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COVID in Poland: Exhausted Providers’ Patience Wears Thin

So far there have been more than 1.17 million COVID cases in Poland, of whom more than 24,000 have died. This is a (translated and edited) post by a colleague of mine, also a paramedic working at our ED.

An appeal to my friends who continue to insist that COVID-19 is a business created by Bill Gates, does not exist, and masks are muzzles in general... I also want it to be a fictional reality. First thing, wearing this equipment is no fun. Second, [your references to] Minions and Monsters and Co. are upsetting. If you want to throw me out of your circles, I won’t cry.

We are here to help people who have entrusted their health to us.

Multispecialist Regional Hospital in Gorzów, Wielkopolski, the only hospital within 100 km of this profile, was designated by Lubuskie province governor as a third-level hospital in the fight against COVID-19 in the region. Third-level (coordinating) hospitals are multispecialist units that provide services to patients with coronavirus. According to the guidelines of the Ministry of Health, coordinating hospitals have capabilities in internal medicine and infectious disease, general surgery, obstetrics and neonatology, cardiology, intensive care, and orthopedics. The Gorzów hospital has long served not only half our province but also the southern part of the Zachodniopomorskie province.

The presidents, together with the head of the ED mentioned in a previous article, have since the beginning of the pandemic implemented pioneering programs related to prevention, assistance, education, and, naturally, treatment of patients with SARS-CoV-2. They were the first in the area to use the drive-through mobile smear-collection point for patients referred for testing by their general practitioners.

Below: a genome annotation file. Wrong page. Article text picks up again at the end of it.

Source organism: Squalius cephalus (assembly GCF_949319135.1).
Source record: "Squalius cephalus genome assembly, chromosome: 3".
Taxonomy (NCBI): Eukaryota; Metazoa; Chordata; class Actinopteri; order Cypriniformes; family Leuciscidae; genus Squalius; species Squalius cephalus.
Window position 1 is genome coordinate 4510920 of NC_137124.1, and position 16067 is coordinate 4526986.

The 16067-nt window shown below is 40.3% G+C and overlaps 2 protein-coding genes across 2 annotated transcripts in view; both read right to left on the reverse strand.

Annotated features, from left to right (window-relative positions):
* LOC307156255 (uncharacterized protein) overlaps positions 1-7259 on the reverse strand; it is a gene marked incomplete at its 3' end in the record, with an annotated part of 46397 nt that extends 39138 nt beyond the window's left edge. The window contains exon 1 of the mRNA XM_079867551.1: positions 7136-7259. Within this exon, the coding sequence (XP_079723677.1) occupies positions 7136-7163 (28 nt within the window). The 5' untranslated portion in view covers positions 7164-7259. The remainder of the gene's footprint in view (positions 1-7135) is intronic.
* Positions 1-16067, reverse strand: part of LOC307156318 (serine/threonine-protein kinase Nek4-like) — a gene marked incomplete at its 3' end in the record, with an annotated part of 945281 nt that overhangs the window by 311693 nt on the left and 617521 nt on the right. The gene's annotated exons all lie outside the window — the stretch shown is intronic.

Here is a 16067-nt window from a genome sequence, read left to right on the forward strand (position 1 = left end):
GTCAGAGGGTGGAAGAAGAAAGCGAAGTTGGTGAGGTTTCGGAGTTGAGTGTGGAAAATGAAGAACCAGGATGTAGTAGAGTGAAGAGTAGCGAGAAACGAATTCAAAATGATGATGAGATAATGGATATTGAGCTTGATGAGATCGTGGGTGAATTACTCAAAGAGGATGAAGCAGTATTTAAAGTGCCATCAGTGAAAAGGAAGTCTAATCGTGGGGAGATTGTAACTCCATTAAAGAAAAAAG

At the beginning of October 2020, Gorzow Hospital was the first to admit coronavirus-infected residents of the Dom Kombatanta (Veteran’s House) Nursing Home in Zielona Gora. The facility’s residents had to be evacuated due to a lack of staff (some were in quarantine, some tested positive)—67 patients nobody wanted to accept. The hospital also ran a broad education campaign with the local government using the slogan The coronavirus is lethal! Behave safely!

This Is Not the End

This is not the end of the battle for health. Our actions, awareness of the dangers, and empathy will determine the future, reinforcing and consolidating rules that can protect us all. Take care of yourselves and your loved ones by applying these principles. The hospital in Gorzow reminds you to wash your hands, cover your mouth and nose, do not touch your face, keep a distance from other people, and disinfect your phone. Applying these rules can significantly contribute to reducing the number of SARS-CoV-2 infections and the incidence of COVID-19.

The materials prepared by the Gorzów hospital are available on the websites of all the campaign’s partners, as well as on bulletin boards in the villages and institutions of the municipalities (community centers and libraries), in public transport, and on many billboards.